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West End Weekend: Tips for Experiencing London’s Theatre Scene

[ 0 ] August 21, 2013 |

Wicked London

Wondering how to spend your evenings in London? Taking in a show while visiting London is a fun way to bring culture to your trip to the British capital. This article explains what to see in the theatre district, a little of the history of the area, and some tips for buying tickets and choosing shows.

The main district for watching plays, musicals, opera and other performances in the British capital is the West End especially between Piccadilly and Covent Garden. The term “West End” though can refer to a broader area, including the high-street-fashion shopping zone of Oxford, Regent and Bond streets. The City Council has designated the theatre district “Theatreland” as well though most people still simply it the “West End.” For hotels in London close to the theatres in the West End, try looking on this website.

A Long History of Performance

The first theatre built in London was constructed in the late 1500s in Shoreditch. Now, there are more than 40 theatres to choose from. Since the 1800s, the epicentre of the theatre district has been the West End. Of the theatres in the West End, the Apollo Victoria on Oxford Street is the largest. It was once a cinema, but now houses fine musical performances and seats about 2,500. The oldest working location for theatre in London is the Theatre Royal on Drury Lane. The current building was constructed in the early 1800s, but a theatre has been at that spot since the 1600s. Other notable theatres in the district include the London Palladium, the Savoy Theatre and the Adelphi Theatre. Each playhouse has its own intriguing history and architecture.

First-time visitors to London may be surprised to learn that the reconstruction of the Globe theatre, where Shakespeare’s theatre company performed, is not in the West End district. Instead, it’s located in Bankside. In addition to the contemporary performances in the West End, many visitors book tickets for one of the Shakespearian productions performed at this open-air theatre.

Choose the Play That Piques Your Interest

There are so many theatres offering such a variety of quality performances that the only dilemma about seeing a West End show is choosing which play is the most interesting to you!

West End shows run the gamut from glitzy ensemble musicals to minimalist dramas. Musicals that have received international attention and tours, like Disney’s “The Lion King” or Andrew Lloyd Webber’s “The Phantom of the Opera” often run for years, making it easier for you to read reviews and gauge whether or not you’d like the show. However, going to a non-musical performance may mean you can catch popular film stars bringing their talent to the small stage. For example, in 2013 West End is seeing performances from film superstars Rowan Atkinson (famous as Mr. Bean), Daniel Radcliffe (the “Harry Potter” star is now all grown up), and “Skyfall” co-stars Judi Dench and Ben Whishaw.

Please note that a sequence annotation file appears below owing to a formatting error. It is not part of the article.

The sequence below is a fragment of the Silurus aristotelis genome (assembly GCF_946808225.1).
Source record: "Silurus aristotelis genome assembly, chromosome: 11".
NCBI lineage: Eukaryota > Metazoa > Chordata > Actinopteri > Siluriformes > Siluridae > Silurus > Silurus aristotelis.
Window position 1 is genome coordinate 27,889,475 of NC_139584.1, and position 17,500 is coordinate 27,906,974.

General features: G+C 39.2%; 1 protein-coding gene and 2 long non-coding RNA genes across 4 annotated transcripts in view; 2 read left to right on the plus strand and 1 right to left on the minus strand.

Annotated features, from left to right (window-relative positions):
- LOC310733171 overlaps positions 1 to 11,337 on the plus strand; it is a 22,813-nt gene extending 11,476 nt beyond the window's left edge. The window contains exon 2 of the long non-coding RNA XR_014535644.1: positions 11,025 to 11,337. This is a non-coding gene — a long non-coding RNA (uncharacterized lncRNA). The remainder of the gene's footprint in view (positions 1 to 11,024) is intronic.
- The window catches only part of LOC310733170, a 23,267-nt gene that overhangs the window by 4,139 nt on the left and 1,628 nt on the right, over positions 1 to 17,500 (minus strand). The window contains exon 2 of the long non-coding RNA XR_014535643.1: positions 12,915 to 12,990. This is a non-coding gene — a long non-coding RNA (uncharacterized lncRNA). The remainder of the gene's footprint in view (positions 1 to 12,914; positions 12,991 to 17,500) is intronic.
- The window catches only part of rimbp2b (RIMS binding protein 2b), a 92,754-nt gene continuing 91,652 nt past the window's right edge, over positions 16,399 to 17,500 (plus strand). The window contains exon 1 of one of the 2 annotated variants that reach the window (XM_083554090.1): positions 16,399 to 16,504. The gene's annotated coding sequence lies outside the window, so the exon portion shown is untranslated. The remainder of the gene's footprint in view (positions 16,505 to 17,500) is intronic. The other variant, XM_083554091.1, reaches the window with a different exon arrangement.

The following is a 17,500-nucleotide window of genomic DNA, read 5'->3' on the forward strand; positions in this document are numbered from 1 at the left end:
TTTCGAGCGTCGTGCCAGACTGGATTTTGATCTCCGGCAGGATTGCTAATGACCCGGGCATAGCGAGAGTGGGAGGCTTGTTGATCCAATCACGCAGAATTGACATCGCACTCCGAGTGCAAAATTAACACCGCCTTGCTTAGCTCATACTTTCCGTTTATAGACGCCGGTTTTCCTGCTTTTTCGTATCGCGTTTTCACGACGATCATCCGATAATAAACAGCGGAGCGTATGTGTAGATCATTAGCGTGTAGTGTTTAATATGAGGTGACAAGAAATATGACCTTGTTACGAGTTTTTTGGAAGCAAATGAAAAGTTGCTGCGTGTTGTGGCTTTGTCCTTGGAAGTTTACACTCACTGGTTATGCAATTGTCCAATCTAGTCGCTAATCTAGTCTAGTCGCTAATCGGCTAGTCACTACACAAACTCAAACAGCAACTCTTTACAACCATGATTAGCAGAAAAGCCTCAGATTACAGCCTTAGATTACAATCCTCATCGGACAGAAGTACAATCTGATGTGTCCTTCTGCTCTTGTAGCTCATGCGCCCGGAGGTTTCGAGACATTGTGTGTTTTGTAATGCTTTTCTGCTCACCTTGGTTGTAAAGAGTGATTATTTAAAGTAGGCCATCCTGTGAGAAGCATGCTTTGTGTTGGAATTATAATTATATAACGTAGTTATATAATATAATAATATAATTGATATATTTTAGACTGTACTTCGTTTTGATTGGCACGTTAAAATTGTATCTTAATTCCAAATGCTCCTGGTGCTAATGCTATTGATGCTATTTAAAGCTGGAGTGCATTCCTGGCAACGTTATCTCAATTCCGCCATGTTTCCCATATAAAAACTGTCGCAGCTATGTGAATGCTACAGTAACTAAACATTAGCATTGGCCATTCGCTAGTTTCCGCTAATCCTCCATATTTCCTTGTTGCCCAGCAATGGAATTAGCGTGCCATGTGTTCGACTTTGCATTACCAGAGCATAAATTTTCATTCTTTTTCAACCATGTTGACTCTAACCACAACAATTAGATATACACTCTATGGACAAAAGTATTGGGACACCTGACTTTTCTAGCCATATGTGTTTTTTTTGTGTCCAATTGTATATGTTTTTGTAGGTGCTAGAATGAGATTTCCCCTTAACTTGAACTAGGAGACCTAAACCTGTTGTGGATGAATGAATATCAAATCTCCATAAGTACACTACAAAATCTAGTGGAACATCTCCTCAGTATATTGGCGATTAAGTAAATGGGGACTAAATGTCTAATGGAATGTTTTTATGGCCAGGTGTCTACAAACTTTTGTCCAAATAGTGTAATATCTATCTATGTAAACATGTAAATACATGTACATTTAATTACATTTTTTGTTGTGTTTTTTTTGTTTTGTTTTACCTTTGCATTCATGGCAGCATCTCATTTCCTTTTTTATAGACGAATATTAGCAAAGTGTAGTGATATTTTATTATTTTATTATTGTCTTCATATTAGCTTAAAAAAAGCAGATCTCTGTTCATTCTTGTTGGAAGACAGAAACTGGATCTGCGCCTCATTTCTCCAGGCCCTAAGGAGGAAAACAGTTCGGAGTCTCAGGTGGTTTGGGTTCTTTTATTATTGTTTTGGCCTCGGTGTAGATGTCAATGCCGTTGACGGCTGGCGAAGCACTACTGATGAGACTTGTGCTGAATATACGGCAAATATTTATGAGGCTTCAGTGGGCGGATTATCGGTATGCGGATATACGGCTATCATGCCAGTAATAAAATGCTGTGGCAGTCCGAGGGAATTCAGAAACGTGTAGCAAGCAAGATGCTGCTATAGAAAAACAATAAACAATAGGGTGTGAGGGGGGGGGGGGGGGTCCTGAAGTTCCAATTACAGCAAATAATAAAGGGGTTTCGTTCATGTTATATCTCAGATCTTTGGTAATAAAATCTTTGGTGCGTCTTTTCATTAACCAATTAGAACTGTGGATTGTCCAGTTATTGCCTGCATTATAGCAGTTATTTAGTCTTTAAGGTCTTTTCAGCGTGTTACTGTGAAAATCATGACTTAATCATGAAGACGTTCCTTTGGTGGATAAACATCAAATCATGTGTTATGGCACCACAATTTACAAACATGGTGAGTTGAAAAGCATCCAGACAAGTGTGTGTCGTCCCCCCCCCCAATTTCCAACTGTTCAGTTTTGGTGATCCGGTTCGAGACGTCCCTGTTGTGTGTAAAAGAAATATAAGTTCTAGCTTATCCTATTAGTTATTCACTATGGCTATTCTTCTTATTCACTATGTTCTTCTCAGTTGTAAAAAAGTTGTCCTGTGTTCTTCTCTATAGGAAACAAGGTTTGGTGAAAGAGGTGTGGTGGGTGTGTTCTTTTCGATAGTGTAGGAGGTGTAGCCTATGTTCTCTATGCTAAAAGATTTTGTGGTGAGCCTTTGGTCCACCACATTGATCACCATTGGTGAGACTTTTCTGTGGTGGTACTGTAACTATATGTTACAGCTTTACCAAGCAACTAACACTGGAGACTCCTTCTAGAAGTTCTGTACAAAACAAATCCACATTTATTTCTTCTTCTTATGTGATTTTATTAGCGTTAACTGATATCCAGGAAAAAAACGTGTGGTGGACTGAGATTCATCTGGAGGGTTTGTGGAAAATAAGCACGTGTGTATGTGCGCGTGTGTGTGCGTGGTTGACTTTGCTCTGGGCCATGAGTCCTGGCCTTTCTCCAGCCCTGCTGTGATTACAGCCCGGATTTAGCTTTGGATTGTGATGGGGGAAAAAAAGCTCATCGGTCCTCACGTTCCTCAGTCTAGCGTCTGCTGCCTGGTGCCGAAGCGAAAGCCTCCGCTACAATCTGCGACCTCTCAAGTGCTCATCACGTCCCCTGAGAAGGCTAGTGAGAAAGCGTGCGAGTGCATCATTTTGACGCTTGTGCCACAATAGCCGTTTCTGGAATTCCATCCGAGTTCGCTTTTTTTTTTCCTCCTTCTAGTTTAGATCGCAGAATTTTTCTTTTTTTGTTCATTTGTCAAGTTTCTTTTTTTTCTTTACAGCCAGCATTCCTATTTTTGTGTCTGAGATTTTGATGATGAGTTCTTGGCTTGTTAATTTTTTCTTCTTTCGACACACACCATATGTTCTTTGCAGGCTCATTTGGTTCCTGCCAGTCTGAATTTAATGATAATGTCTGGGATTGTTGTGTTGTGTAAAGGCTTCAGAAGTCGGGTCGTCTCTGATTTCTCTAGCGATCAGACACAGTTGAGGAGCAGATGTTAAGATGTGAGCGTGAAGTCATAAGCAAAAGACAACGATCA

To find out what shows are playing and to read short descriptions of plotlines and settings as well as descriptions of venues, get a copy of the free London Theatre Guide publication from your hotel. The online guide also provides seating plans.

Buying Tickets Is a Snap

Buying tickets for a West End performance is easy. Shows perform every day except Sundays, and a few theatres offer matinees as well. Tickets to matinee performances are less expensive, but overall tickets to West End shows aren’t as expensive as similar productions in other major cities. Once you know the performance you would like to see, directly call the theatre box office to book a ticket and then pick up the tickets in person the night of the performance. You can also go through a third-party booking agency online. While convenient, this will incur booking fees on top of the ticket price.

Theatre Etiquette

Theatre etiquette is generally relaxed, though most people will dress up somewhat when they go out to see a play. However, British audiences expect their fellow theatre-goers to be extremely quiet as soon as the house lights go down — no talking on your mobile phone or crunching on food. At the end of the show, audiences clap heartily if they enjoyed it; however standing up to clap (a standing ovation) is unusual and saved for only the best performances.

Photo credit: Stuck in Customs / Foter / CC BY-NC-SA

About the Author: Lina Patel is a popular culture and cinema reviewer who enjoys watching live performances — of any art form — whenever possible.

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About onurwaytravel: Colin has been travelling the world with his young family for the past 2 and half years. He runs a couple of websites all revolve around travel, family travel and digital nomadism. His websites include,, and now View author profile.

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